The recent renaissance in self-service has been driven by several factors. First, the past 20 years of online commerce have allowed us to hone the technology and techniques for making good self-service interfaces – first on the web, and then on mobile devices. The art and science of building good user experiences (UX) has become a mature profession. Second, the smartphone revolution brought that UX to everyone’s pockets. Third, the majority of today’s consumers are very comfortable with these tools and actually prefer them to human interaction. (The younger they are, the more strongly they prefer self-service, so this bodes well for the future.)
The growing popularity and effectiveness of self-service imply that its counterpart, human-assisted service, i.e. the purpose of call centers, is on the decline. Sure, there are some transactions that still require an agent, but if one extrapolates from current trends, isn’t it reasonable to assume that eventually, all interactions will be self-serve? Does that mean centers are headed for obsolescence, like floppy disks and 8-track tapes? Not so fast.
Why Does Anyone Still Call a Contact Center Agent?
Every self-service implementation has its limits: there are edge cases that require speaking to an agent. When users hit these “dead ends” it’s important to manage the hand-off as smoothly as possible, maintaining as much of the context as possible. (Call-backs are a great way to do this.) The worst thing to do is to make the user start over.
But why have dead-ends at all?
Sometimes it can be baffling why a certain interaction didn’t “make the cut” for self-service. I fly Air Canada frequently so I’m very familiar with their customer service quirks. For example, you can’t book online if you’re flying with a child under 2. Why? I called and the process was totally normal and the agent couldn’t tell me why human assistance was required. That doesn’t seem like such a rare situation. (For more such examples see No, I Don’t Want to Call You by Dave Michels, which partially inspired this post.)
Perhaps you’ve run across such strange dead-ends in your own interactions? I’d love to hear about them in the comments.
What do these gaps tell us? Since agent-assistance is so much more expensive than self-service, shouldn’t they all be eliminated? Are they last hold-outs on the path to “self-service nirvana”? I think the answer is no.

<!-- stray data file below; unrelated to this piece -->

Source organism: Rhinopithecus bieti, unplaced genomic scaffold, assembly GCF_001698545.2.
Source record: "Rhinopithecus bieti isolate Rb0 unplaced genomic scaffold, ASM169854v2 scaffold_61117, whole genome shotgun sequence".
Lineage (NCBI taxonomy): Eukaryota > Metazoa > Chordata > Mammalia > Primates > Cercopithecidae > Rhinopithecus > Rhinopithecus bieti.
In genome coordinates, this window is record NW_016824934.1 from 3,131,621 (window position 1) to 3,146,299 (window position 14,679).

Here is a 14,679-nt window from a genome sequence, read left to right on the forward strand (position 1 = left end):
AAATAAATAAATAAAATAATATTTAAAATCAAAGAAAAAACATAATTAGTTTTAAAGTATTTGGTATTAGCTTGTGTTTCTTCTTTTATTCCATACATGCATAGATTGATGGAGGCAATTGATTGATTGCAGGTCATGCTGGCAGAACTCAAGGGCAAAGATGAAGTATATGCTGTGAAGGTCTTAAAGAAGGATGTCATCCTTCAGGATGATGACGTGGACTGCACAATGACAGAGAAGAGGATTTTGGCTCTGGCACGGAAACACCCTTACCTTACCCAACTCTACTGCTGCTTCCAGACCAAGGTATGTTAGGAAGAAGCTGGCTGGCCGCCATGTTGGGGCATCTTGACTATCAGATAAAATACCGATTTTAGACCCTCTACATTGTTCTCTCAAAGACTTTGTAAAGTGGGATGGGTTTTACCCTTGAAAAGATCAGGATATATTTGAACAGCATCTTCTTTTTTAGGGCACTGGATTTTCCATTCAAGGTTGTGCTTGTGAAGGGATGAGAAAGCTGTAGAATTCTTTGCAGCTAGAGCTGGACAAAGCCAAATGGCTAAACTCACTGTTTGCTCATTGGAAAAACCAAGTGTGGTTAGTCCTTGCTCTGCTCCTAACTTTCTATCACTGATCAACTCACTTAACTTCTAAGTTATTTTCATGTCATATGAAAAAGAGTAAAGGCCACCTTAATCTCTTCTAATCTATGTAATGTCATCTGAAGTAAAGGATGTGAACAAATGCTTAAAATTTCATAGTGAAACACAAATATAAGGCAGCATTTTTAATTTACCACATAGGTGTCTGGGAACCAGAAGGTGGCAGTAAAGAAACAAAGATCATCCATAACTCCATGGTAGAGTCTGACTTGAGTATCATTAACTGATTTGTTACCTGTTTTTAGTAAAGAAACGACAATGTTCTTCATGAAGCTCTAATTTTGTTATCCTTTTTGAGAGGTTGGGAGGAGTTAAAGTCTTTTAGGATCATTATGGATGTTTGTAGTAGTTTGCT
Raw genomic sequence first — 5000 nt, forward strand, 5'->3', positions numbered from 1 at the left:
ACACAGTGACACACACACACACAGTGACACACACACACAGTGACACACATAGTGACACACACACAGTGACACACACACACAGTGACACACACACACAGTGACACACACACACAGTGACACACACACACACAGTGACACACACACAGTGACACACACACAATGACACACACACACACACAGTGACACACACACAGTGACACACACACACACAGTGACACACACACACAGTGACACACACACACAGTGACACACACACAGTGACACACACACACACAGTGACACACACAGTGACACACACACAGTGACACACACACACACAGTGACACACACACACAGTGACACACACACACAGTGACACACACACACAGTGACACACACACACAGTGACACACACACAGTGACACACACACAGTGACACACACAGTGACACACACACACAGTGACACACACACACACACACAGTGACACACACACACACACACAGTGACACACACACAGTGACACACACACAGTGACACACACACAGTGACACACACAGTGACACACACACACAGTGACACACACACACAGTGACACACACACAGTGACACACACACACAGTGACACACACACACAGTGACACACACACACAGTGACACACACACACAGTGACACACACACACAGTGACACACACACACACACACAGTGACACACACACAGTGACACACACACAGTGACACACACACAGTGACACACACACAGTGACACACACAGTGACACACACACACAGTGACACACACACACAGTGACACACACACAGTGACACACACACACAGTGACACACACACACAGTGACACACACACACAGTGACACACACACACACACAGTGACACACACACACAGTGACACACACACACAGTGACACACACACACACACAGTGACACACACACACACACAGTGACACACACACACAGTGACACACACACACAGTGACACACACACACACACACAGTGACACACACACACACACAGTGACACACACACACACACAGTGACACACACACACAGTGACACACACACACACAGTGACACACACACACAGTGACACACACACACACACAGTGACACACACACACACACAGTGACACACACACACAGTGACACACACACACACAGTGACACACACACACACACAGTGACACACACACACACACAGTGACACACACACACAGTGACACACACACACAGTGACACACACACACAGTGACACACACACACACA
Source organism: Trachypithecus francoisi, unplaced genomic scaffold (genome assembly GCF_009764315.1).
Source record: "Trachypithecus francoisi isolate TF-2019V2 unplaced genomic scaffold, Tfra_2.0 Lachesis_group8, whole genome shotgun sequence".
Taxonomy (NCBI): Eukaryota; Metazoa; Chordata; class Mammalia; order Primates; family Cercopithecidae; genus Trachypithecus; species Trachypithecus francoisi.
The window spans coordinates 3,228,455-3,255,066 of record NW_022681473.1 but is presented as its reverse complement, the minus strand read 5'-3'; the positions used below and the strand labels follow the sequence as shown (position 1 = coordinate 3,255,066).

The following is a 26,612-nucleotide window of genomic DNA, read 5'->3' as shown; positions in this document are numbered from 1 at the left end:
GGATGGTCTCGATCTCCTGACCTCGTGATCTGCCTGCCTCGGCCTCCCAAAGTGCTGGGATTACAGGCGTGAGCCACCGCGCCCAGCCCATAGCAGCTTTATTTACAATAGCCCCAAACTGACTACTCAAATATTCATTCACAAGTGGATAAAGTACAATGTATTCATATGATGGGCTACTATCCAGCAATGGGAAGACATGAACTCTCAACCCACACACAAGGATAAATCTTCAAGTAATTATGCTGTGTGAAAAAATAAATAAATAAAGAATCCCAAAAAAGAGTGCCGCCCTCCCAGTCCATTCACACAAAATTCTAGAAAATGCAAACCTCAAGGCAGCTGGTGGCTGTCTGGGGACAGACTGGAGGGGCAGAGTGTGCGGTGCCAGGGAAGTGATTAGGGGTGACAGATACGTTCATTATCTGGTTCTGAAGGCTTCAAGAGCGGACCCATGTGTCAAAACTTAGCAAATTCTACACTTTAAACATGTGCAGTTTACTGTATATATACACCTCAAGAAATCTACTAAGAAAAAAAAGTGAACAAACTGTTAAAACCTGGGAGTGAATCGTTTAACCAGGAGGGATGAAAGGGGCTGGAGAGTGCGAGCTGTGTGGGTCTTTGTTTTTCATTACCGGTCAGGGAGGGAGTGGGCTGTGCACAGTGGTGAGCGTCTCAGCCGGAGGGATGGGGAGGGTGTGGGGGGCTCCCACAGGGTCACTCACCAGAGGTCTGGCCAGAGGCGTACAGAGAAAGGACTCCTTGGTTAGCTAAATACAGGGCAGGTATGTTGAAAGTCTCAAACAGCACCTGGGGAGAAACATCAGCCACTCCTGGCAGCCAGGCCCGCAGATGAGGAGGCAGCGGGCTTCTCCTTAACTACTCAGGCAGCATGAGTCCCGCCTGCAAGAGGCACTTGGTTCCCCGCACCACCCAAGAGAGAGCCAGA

Why We’ll Never See Perfect Self-Serve Coverage
Here are a few theories on why we won’t see “perfect coverage” with self-service:
1) Diminishing Returns
There is some cost to adding and maintaining each option, and when you get to the edge cases, the associated savings via reduced call volume isn’t worth it.
2) Moving Target
Products, services & policies are always in flux, so you end up asymptotically approaching perfect “self-service nirvana”.
3) Preserving Simplicity of the UX
This is one I can respect. Adding every option to the interface is going to hurt usability at some point. It’s better to do a good job for 99% of cases. Good product managers always talk about how important it is to say “no” to new features. So the mix of self-serve / agent-assisted is a balance of those two forces.
4) Large Org Weirdness
Large organizations just have a way of getting trapped doing things in sub-optimal ways. Maybe they contracted out a certain type of support call to a BPO and it’s a 3-year deal they can’t get out of. Maybe the call center manager doesn’t want a category of calls to be offloaded because then their staff (and budget) will be reduced. This boils down to someone at the top like a Bezos or Hsieh being relentless about customer service.
Voice Calls Aren’t Decreasing After All
To add further perspective to this issue, let’s talk about the number of phone calls made by consumers seeking customer support. Given the growth of self-service, you would think that number would be shrinking, right?
While we can’t say anything conclusively, we actually have evidence that points in the other direction. See Nobody Knows if Voice is Growing or Shrinking and Is There Voice Shrinkage in the Call Center?
So the picture is more complicated than you might expect.
How can we make sense of an increasing amount of agent phone calls, while self-service is also increasing? One factor is that online purchasing means more interactions shift from in-store to some form of “remote” interaction: phone calls, emails, or other online channels. This counts for both the purchase itself and the subsequent returns or service.
Another factor is that new service channels make some transactions possible that didn’t exist before at all. Consider the Uber ride – the initial request via app, the potential phone call with the driver, the post-ride rating of the driver – these are all interactions that are “net new” to the universe. The transaction they replace, a traditional taxi ride, also has interactions – hailing the car, communicating your address, handing over cash – but they would be invisible to any accounting of “customer service behavior”.
Where does this leave us? Here are 3 broad conclusions that seem safe:
- The total of all remote interactions is growing, driven by eCommerce and new behaviors like the Uber example above.
- As per the 4 reasons above, self-serve will never reach “perfect” coverage.
- All call center managers agree that the complexity and duration of the phone calls they are getting is increasing. That’s because all the easy transactions are handled by self-service.
And finally, it seems safe to say no, the call center is not going to fade away.